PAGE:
No. When a reference variable is declared locally it does not get initialized by default. Until an explicit initialization, it is NOT null, it also does NOT point to an object.
What is shadowing?
Shadowing hides variables in higher scopes with declarations of same-named variables in lower scopes.

local/block can shadow static/member variables.

NOTE: a member variable CANNOT shadow a static variable, nor can a local block shadow a local variable.

An initializer block (at the member level) can shadow a static or member variable but after the object is constructed that shadowed variable is no longer available.

Local variables can shadow static and member variables.
Explain Declare-Construct-Initialize in terms of arrays.
Declare is creation of reference variable that will point to an array object at some point.

Construct is the creation of the array object.

Initialize is populating the array object with elements.

Yes. Not recommended but legal.

int[][][][] i; (preferred)
When creating an array object (construct phase of array generation) what is the technique used to build the array object without setting a limit on the number of slots it will have?
There is no such technique.

You MUST declare, directly or indirectly, how much space an array object will need when placing it on the heap. You set the size indirectly by initializing it with a number of items whose number also becomes the size of the array.
int[][][]i = new int[2][3][];

int[] i = new int[4];
i[4] = 100;

Does this compile?
Yes. But it throws a runtime ArrayIndexOutOfBoundException.
int[] i = new int[3];
int z = -2;
i[z] = 100;

Does this compile? Run? If not, what exceptions get thrown?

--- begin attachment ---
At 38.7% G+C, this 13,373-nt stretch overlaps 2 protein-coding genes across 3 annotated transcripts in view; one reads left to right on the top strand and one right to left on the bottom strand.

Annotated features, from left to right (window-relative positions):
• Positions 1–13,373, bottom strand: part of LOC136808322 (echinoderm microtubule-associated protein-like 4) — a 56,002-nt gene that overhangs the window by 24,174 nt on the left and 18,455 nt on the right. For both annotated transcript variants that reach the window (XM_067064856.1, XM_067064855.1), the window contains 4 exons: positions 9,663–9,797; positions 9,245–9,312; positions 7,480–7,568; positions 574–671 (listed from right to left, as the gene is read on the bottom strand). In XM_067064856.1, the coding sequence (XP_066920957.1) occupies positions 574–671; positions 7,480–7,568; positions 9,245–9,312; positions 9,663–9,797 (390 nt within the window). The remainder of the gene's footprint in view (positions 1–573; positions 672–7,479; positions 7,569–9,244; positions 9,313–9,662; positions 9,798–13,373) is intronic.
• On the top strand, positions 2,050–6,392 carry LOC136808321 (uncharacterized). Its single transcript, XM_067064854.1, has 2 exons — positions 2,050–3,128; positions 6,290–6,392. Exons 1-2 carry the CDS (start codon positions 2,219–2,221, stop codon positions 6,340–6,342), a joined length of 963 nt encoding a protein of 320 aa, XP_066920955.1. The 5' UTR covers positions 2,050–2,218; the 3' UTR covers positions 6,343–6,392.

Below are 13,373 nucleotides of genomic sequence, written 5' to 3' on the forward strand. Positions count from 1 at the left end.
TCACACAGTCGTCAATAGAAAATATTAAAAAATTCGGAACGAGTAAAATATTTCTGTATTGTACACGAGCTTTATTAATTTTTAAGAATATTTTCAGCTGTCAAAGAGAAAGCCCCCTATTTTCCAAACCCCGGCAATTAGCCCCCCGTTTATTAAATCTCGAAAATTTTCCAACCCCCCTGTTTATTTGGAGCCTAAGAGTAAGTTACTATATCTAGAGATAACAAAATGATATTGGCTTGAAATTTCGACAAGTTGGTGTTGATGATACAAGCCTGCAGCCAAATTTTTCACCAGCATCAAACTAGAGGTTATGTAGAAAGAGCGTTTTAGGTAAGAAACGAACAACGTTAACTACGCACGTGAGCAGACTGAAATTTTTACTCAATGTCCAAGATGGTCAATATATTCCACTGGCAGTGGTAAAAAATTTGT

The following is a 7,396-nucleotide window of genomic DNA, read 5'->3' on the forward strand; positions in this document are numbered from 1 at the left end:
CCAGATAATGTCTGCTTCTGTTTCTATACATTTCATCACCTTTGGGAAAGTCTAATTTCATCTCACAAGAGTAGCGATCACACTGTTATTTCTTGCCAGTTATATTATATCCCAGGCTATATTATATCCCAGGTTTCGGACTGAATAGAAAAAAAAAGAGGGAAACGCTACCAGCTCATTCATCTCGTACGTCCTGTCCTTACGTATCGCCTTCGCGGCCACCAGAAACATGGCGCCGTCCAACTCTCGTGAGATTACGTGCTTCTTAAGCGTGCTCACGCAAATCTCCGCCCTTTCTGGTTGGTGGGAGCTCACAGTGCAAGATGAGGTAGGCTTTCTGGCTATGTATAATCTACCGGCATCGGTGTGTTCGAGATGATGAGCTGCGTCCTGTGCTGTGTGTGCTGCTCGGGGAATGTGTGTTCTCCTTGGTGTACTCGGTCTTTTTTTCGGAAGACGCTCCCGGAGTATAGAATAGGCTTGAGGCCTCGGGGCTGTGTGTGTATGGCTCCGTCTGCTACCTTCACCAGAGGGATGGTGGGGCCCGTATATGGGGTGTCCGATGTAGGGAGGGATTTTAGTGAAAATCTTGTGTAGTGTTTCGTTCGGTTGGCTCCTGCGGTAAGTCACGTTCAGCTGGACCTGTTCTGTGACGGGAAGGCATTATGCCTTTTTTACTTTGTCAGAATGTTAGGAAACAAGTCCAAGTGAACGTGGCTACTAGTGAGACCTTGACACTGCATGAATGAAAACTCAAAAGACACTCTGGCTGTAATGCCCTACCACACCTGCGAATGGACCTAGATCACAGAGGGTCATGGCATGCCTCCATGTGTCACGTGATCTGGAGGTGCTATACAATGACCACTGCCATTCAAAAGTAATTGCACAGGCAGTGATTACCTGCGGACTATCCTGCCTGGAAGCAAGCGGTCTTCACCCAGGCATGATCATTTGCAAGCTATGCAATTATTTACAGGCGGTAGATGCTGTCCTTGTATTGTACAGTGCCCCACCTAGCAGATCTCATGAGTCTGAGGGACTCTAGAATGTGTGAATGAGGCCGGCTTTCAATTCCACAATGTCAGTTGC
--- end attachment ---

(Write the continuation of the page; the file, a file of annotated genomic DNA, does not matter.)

Yes. Compiles fine but causes a runtime exception of type ArrayIndexOutOfBoundsException.
int[] i = new int[4];

What prints out?
Compiler error. Arrays have a member variable called "length", not a member method called "length()".
What is the syntax for creating an anonymous array?
new TYPE[] {val1, val2,... valN}

Notice that there is no number inside the square brackets.

When constructing an array object you EITHER:
1) declare a size inside the square brackets OR
2) you let that size be deduced from the number of elements you place inside curly brackets.
3) you use this annoymous array syntax

Only at the time of declaration can you use #2. At all other times, if you want to construct a new array for an existing, already declared array reference -- you have to use #1 or #3
What are the two syntaxes for custom initializing an array object at the same time you declare the array?
int[] x = {1, 2, 3};


int[] x = new int[]{1, 2, 3};

NOTE: This second format is actually using the "anonymous array" syntax to first create an anonymous array - which is then assigned to the array reference.
short[] s = new short[];

No. When creating an array object (construct) you MUST tell compiler how much space will be needed on heap. Thus, the second set of square brackets needs a 0 or postive integer inside of it.
short[] s = new short[1];
int[] x = s;

Does this compile?

Think of int[] not as a primitive but as object of type Integer[]. Integer and Short wrapper classes both descend from Number -- they cannot be assigned to each other. This is exactly how arrays of primitives behave.
Car[] cars;
Honda[] hondas = new Honda[5];
cars = hondas;

Will this compile?
String[][][] i = new String[3][2][2];
i[1] = new String[7][7];
i[2] = new String[7][7];

Yes. While an array reference must honor the dimensions of the array object it points at, it can be set to point to an array of different array size than was initially declared.
String[][][] i = new String[3][2][2];
i[1] = new String[3];

No. The assignment to i[1] is an attempt to assign an array of different dimentions than what i[1] knows it should hold. Compiler complains about a type mismatch as String[][] is a different type than String[].
When does a static initialization block get called?
Right after a class get's loaded.

NOTE: If a class has a static main method, the class is fully loaded (including static blocks evaluated) before the main method is called.
When does an instance initialization block get called?
Immediatedly after the call to super(). Any non-default initialization of instance variables and initializers happens at the same time in the order they're encountered
How can an initialization block centralize code?
Code that might occur in many constructors of the same class can be pulled out and written once in a single initialization block.
What are the steps in creating an initial object state?